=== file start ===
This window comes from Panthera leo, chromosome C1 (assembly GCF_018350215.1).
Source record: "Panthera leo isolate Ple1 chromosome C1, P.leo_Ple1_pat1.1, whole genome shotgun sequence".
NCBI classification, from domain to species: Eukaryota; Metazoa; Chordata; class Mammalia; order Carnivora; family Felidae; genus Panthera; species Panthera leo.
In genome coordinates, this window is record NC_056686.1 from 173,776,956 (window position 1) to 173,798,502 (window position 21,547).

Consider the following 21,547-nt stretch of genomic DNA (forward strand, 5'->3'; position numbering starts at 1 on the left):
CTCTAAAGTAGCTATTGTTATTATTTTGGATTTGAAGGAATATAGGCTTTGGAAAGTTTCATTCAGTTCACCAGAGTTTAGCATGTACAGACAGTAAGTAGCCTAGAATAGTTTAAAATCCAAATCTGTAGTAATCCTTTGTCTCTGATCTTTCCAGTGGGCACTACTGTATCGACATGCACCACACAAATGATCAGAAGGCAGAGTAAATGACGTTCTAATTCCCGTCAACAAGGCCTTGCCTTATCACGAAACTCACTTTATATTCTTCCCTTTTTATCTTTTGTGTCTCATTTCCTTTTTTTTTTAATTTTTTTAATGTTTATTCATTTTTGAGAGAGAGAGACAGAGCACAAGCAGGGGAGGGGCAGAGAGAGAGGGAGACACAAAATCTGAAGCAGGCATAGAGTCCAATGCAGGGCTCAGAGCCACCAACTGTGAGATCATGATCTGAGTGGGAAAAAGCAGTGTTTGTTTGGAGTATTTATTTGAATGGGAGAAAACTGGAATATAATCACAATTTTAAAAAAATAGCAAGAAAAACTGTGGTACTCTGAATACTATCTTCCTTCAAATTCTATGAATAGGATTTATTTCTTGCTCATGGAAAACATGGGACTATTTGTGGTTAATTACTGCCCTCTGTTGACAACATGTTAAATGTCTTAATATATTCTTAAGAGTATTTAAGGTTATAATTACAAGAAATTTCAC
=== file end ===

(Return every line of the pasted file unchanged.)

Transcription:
This window comes from Panthera leo, chromosome C1 (assembly GCF_018350215.1).
Source record: "Panthera leo isolate Ple1 chromosome C1, P.leo_Ple1_pat1.1, whole genome shotgun sequence".
NCBI classification, from domain to species: Eukaryota; Metazoa; Chordata; class Mammalia; order Carnivora; family Felidae; genus Panthera; species Panthera leo.
In genome coordinates, this window is record NC_056686.1 from 173,776,956 (window position 1) to 173,798,502 (window position 21,547).

Consider the following 21,547-nt stretch of genomic DNA (forward strand, 5'->3'; position numbering starts at 1 on the left):
CTCTAAAGTAGCTATTGTTATTATTTTGGATTTGAAGGAATATAGGCTTTGGAAAGTTTCATTCAGTTCACCAGAGTTTAGCATGTACAGACAGTAAGTAGCCTAGAATAGTTTAAAATCCAAATCTGTAGTAATCCTTTGTCTCTGATCTTTCCAGTGGGCACTACTGTATCGACATGCACCACACAAATGATCAGAAGGCAGAGTAAATGACGTTCTAATTCCCGTCAACAAGGCCTTGCCTTATCACGAAACTCACTTTATATTCTTCCCTTTTTATCTTTTGTGTCTCATTTCCTTTTTTTTTTAATTTTTTTAATGTTTATTCATTTTTGAGAGAGAGAGACAGAGCACAAGCAGGGGAGGGGCAGAGAGAGAGGGAGACACAAAATCTGAAGCAGGCATAGAGTCCAATGCAGGGCTCAGAGCCACCAACTGTGAGATCATGATCTGAGTGGGAAAAAGCAGTGTTTGTTTGGAGTATTTATTTGAATGGGAGAAAACTGGAATATAATCACAATTTTAAAAAAATAGCAAGAAAAACTGTGGTACTCTGAATACTATCTTCCTTCAAATTCTATGAATAGGATTTATTTCTTGCTCATGGAAAACATGGGACTATTTGTGGTTAATTACTGCCCTCTGTTGACAACATGTTAAATGTCTTAATATATTCTTAAGAGTATTTAAGGTTATAATTACAAGAAATTTCAC